In the market for a new pair of jeans? That’ll be 1,800 gallons of water for the cotton to grow for those jeans.
Need a new car? That’ll be around 40,000 gallons of water.
But the truth is, regardless of a big purchase here and there, a large part of the water you are consuming each day is through the food you eat.
Here’s a sample of the water footprint of some common foods. Foods that are primarily grown in California and are exported to feed the rest of the country.
Lettuce: 28 gallons per pound
Carrots: 33 gallons per pound
Onions: 46 gallons per pound
Lemons: 77 gallons per pound
Peaches: 109 gallons per pound
Wild Rice: 299 gallons per pound
Milk 640 gallons per pound
Walnuts: 1,112 gallons per pound
Beef: 1,847 gallons per pound
Almonds: 1,929 gallons per pound
(Note: There is a range in variability. Each business or company or farm differs in how much water they are using. That said, these numbers represent a global average published by the Water Footprint Network, an NGO founded in 2008 with a mission to “promote the transition towards sustainable, fair and efficient use of fresh water resources worldwide.”)
I also want to bring your attention to the water wasted through food waste. 40% of all food that is grown in the US is wasted. This happens on all levels of the food chain. From the farms to transportation to grocery stores to restaurants to our own homes. Inherent in that 40% is approximately 11 trillion gallons of lost water. That’s the amount of water we need to get out of the drought in California! (Granted not all of the 11 trillion gallons originated from California, but we could guess that it would be around 50% of that, or 5.5 trillion of wasted water from California. Water we desperately need.)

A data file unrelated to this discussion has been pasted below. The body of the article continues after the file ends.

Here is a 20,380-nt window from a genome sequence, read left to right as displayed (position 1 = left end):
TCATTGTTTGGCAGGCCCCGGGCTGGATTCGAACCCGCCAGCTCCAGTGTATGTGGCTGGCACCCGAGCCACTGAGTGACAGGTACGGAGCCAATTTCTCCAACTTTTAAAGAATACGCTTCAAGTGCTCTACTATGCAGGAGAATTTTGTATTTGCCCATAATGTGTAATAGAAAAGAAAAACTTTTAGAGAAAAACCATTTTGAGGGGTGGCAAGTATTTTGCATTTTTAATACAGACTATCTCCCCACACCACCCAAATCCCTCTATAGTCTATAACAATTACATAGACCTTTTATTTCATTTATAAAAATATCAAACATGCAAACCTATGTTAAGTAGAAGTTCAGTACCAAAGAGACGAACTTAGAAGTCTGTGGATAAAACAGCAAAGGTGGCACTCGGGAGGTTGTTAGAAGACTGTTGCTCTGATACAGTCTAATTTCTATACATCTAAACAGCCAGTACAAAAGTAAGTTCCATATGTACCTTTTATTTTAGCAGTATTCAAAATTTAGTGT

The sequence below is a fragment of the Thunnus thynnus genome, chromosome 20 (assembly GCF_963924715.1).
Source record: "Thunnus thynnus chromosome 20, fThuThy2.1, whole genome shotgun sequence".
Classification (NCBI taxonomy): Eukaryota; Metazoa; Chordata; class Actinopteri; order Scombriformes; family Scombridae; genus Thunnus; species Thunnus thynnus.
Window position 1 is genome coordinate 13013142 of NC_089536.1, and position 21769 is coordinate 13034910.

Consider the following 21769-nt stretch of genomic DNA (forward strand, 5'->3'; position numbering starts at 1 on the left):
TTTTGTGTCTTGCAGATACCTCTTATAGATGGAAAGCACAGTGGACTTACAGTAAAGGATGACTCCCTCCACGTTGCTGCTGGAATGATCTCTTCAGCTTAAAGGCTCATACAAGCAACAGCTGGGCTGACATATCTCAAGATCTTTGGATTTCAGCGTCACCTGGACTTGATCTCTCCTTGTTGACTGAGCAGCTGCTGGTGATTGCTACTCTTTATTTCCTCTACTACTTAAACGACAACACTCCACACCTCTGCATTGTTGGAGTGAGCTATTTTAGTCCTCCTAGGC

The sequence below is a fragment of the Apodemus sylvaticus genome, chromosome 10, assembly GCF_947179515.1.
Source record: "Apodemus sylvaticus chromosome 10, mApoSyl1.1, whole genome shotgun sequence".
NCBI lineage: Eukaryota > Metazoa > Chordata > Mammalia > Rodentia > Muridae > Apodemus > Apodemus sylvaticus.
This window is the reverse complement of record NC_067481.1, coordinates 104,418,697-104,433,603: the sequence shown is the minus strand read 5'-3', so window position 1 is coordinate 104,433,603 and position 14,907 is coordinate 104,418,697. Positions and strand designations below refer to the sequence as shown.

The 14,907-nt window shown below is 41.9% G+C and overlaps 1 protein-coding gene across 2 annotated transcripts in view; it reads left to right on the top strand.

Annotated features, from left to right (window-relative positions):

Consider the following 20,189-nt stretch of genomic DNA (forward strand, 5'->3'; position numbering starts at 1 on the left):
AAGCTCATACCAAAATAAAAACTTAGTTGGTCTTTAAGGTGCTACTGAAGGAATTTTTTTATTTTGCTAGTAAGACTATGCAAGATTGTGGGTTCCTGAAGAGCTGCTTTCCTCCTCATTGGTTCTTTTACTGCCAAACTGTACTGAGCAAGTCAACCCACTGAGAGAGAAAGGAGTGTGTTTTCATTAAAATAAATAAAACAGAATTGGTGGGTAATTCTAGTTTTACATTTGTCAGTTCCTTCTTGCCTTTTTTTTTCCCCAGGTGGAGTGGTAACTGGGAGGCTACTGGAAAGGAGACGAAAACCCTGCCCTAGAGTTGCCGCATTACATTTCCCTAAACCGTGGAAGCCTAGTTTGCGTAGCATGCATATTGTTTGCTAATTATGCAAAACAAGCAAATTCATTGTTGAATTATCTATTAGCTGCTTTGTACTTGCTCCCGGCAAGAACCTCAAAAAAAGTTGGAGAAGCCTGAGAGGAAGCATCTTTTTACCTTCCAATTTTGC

So, as people who eat food from California we have two responsibilities:
- Reduce our water footprint through our food choices
- Eliminate our food waste
That’s why we (Super Sous and I) have started working on creating Drought Friendly Recipes. Recipes that have a low water footprint and are delicious and doable for the home cook. (Look for #droughtfriendlyrecipes on social media as well as this blog.) We’ll also be sharing water conservation tips in the kitchen. Coming soon.
If 74% of California’s water is caught up in agriculture then all of us who are chef’s and all of us who cook and all of us who go out to eat and all of us who eat food can make a difference in this drought.
It’s our drought. We are all in trouble. We are all California. Facing the unknown. Facing possible food shortages. Facing rising costs of food.
We have to do something.
We’ll be posting more about this topic on the blog as well as the list we have compiled of crops and their water footprint – once we complete some more research.
Right now, we are in drowning (pun) in research and articles.
It’s a sobering issue and things are not looking pretty. But we need to talk about it. We need to share with one another. Discuss our concerns and our ideas. We are beyond just crossing our fingers and hoping for rain. Until a plan is put into place to bring water into California, we all need to take action. We can’t make it rain, but we can use every drop we have wisely.
Now, about that cool glass of water by your side. Thirsty?